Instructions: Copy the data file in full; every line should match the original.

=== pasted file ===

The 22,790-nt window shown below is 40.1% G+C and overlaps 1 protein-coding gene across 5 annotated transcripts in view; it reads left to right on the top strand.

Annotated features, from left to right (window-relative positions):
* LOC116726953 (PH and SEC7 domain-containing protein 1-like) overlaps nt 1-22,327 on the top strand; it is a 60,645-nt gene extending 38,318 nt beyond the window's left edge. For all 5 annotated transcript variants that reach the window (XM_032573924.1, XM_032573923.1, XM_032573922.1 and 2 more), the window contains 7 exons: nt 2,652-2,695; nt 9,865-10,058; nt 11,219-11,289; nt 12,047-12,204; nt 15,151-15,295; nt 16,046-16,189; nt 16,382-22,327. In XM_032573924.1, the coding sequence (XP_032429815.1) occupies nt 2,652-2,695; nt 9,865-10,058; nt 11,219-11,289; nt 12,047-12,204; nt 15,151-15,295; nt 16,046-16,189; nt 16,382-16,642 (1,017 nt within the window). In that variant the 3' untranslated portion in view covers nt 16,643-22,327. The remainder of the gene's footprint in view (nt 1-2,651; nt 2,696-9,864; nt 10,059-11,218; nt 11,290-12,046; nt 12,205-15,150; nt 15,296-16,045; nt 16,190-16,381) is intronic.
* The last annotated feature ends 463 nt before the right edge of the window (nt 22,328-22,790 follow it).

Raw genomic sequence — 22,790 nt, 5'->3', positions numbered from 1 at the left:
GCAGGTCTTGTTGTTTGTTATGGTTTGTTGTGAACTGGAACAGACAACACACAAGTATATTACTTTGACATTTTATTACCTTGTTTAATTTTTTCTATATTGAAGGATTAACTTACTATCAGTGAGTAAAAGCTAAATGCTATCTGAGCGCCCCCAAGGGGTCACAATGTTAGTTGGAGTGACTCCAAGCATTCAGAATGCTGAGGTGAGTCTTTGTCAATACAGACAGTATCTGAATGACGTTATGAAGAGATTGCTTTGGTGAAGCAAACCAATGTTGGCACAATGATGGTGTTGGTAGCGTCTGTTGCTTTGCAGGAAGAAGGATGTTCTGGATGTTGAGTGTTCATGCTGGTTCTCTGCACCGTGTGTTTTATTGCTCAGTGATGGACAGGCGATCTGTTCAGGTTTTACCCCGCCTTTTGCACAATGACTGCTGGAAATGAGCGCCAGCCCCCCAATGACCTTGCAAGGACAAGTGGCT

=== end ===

The 22,790-nt window shown below is 40.1% G+C and overlaps 1 protein-coding gene across 5 annotated transcripts in view; it reads left to right on the top strand.

Annotated features, from left to right (window-relative positions):
* LOC116726953 (PH and SEC7 domain-containing protein 1-like) overlaps nt 1-22,327 on the top strand; it is a 60,645-nt gene extending 38,318 nt beyond the window's left edge. For all 5 annotated transcript variants that reach the window (XM_032573924.1, XM_032573923.1, XM_032573922.1 and 2 more), the window contains 7 exons: nt 2,652-2,695; nt 9,865-10,058; nt 11,219-11,289; nt 12,047-12,204; nt 15,151-15,295; nt 16,046-16,189; nt 16,382-22,327. In XM_032573924.1, the coding sequence (XP_032429815.1) occupies nt 2,652-2,695; nt 9,865-10,058; nt 11,219-11,289; nt 12,047-12,204; nt 15,151-15,295; nt 16,046-16,189; nt 16,382-16,642 (1,017 nt within the window). In that variant the 3' untranslated portion in view covers nt 16,643-22,327. The remainder of the gene's footprint in view (nt 1-2,651; nt 2,696-9,864; nt 10,059-11,218; nt 11,290-12,046; nt 12,205-15,150; nt 15,296-16,045; nt 16,190-16,381) is intronic.
* The last annotated feature ends 463 nt before the right edge of the window (nt 22,328-22,790 follow it).

Raw genomic sequence — 22,790 nt, 5'->3', positions numbered from 1 at the left:
GCAGGTCTTGTTGTTTGTTATGGTTTGTTGTGAACTGGAACAGACAACACACAAGTATATTACTTTGACATTTTATTACCTTGTTTAATTTTTTCTATATTGAAGGATTAACTTACTATCAGTGAGTAAAAGCTAAATGCTATCTGAGCGCCCCCAAGGGGTCACAATGTTAGTTGGAGTGACTCCAAGCATTCAGAATGCTGAGGTGAGTCTTTGTCAATACAGACAGTATCTGAATGACGTTATGAAGAGATTGCTTTGGTGAAGCAAACCAATGTTGGCACAATGATGGTGTTGGTAGCGTCTGTTGCTTTGCAGGAAGAAGGATGTTCTGGATGTTGAGTGTTCATGCTGGTTCTCTGCACCGTGTGTTTTATTGCTCAGTGATGGACAGGCGATCTGTTCAGGTTTTACCCCGCCTTTTGCACAATGACTGCTGGAAATGAGCGCCAGCCCCCCAATGACCTTGCAAGGACAAGTGGCT